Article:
Alcohol consumption and gender in rural Samoa
Shawn S Barnes1,4, Christian R Small2,4, Tui Agaapapalagi Lauilefue1, Jillian Bennett3, Seiji Yamada1
1University of Hawaii John A Burns School of Medicine, Honolulu, HI, USA; 2University of California San Diego, San Diego, CA, USA; 3Hawaii Pacific University, Honolulu, HI, USA; 4Outbound Eye Health International, Honolulu, HI, USA
Introduction and aims: There are significant gender differences in alcohol consumption throughout the world. Here we report the results of an alcohol consumption survey on the rural island of Savaii, in the Pacific nation of Samoa.
Design and methods: Eleven villages were selected for sampling using a randomized stratified cluster sampling methodology. A total of 1049 inhabitants over the age of 40 years (485 males and 564 females) were surveyed about alcohol consumption over the past year, and a 72.2% participation rate was achieved.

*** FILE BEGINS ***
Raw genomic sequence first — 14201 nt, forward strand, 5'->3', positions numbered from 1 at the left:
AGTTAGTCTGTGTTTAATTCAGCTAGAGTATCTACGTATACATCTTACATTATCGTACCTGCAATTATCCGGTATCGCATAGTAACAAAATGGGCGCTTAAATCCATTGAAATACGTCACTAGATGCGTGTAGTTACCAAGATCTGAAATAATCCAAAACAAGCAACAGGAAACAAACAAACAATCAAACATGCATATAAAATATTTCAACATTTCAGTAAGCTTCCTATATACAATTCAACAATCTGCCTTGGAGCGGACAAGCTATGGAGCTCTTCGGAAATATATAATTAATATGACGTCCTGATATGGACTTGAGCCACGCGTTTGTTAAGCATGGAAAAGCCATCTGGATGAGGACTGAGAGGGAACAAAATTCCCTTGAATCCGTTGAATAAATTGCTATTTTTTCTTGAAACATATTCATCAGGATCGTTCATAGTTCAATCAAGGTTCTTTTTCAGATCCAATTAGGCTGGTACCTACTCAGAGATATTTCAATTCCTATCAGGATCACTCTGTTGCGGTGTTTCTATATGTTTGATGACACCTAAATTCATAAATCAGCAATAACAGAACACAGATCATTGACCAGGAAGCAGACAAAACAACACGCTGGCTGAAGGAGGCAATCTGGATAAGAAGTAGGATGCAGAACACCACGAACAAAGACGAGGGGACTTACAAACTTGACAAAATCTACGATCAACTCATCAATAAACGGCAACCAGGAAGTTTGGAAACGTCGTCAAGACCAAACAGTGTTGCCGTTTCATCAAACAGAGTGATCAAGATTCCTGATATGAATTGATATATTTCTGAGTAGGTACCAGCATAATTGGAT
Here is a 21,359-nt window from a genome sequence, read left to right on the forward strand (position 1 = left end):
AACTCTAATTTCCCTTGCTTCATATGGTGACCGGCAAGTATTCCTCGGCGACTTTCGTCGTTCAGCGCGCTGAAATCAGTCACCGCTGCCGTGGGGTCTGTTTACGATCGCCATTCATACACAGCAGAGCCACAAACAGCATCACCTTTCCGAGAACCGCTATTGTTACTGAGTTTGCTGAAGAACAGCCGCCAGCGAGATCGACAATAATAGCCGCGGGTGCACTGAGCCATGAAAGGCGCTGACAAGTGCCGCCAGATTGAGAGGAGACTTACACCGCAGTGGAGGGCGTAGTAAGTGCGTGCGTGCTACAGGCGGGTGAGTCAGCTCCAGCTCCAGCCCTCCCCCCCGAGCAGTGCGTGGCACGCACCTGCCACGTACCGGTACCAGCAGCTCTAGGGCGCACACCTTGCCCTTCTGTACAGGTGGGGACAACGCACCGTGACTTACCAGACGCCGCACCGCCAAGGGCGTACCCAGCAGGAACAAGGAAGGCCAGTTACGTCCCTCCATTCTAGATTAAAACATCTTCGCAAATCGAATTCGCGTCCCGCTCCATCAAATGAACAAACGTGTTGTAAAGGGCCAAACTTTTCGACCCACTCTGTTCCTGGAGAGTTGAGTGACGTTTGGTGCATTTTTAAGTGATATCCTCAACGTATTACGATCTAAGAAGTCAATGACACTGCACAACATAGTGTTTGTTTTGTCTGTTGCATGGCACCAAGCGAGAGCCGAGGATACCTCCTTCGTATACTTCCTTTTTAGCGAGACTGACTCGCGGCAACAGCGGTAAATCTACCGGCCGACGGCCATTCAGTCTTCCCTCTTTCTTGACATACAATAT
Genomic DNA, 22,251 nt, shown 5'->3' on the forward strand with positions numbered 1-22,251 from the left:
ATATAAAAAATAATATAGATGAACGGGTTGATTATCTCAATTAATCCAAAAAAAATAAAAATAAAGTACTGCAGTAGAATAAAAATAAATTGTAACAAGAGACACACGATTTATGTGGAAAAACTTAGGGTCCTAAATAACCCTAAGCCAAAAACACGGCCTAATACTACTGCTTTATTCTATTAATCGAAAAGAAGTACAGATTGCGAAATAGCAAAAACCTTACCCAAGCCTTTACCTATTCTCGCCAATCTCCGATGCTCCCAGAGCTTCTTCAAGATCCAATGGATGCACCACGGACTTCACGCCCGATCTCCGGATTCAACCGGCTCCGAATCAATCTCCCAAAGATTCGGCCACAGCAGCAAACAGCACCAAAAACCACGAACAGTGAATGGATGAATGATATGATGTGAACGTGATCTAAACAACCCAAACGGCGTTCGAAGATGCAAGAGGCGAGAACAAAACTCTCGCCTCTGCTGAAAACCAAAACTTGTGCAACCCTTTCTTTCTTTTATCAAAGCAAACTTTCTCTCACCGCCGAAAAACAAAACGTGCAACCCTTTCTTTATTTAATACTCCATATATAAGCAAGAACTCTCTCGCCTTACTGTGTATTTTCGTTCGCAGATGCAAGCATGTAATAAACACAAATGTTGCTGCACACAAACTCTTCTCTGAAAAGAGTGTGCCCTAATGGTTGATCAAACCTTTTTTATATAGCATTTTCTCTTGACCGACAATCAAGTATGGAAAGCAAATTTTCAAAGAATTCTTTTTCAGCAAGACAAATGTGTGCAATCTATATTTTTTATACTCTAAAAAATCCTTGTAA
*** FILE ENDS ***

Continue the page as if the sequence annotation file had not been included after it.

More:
Results: A significant gender difference in alcohol consumption was found: 97.3% of women and 59.4% of men reported no alcohol consumption over the past year. This is one of the most significant gender differences in alcohol consumption in the world. No significant difference between genders was seen in those who consume only 1–5 alcoholic drinks per week (P=0.8454). However, significantly more males than females consumed 6–25 drinks per week (P<0.0001), 26–75 drinks per week (P<0.0001), and 75+ drinks per week (P<0.0001).
Discussion and conclusion: This extreme gender difference in alcohol consumption is attributed to several factors, both general (alcoholic metabolism rates, risk-taking behaviors, general cultural taboos, etc) and specific to Samoa (church influence, financial disempowerment, and Samoan gender roles).
Keywords: Pacific, Samoa, gender, alcohol, behavior
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